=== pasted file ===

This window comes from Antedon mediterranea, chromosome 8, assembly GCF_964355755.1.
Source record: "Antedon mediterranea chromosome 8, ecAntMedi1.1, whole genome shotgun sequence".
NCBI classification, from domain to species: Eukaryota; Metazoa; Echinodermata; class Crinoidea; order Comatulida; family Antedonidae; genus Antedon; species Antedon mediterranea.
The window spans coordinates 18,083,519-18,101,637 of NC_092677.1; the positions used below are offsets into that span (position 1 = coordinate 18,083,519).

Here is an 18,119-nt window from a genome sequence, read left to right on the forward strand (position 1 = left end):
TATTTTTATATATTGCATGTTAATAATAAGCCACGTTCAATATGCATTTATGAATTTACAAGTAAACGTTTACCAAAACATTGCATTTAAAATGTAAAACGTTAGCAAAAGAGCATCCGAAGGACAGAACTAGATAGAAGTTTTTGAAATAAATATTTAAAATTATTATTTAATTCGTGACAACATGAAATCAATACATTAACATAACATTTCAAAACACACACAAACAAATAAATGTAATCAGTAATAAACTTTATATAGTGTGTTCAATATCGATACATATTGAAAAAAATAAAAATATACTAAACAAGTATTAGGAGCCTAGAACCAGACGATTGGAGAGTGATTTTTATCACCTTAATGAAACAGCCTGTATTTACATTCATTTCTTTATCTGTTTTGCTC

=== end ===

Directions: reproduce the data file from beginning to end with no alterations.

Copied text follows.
This window comes from Antedon mediterranea, chromosome 8, assembly GCF_964355755.1.
Source record: "Antedon mediterranea chromosome 8, ecAntMedi1.1, whole genome shotgun sequence".
NCBI classification, from domain to species: Eukaryota; Metazoa; Echinodermata; class Crinoidea; order Comatulida; family Antedonidae; genus Antedon; species Antedon mediterranea.
The window spans coordinates 18,083,519-18,101,637 of NC_092677.1; the positions used below are offsets into that span (position 1 = coordinate 18,083,519).

Here is an 18,119-nt window from a genome sequence, read left to right on the forward strand (position 1 = left end):
TATTTTTATATATTGCATGTTAATAATAAGCCACGTTCAATATGCATTTATGAATTTACAAGTAAACGTTTACCAAAACATTGCATTTAAAATGTAAAACGTTAGCAAAAGAGCATCCGAAGGACAGAACTAGATAGAAGTTTTTGAAATAAATATTTAAAATTATTATTTAATTCGTGACAACATGAAATCAATACATTAACATAACATTTCAAAACACACACAAACAAATAAATGTAATCAGTAATAAACTTTATATAGTGTGTTCAATATCGATACATATTGAAAAAAATAAAAATATACTAAACAAGTATTAGGAGCCTAGAACCAGACGATTGGAGAGTGATTTTTATCACCTTAATGAAACAGCCTGTATTTACATTCATTTCTTTATCTGTTTTGCTC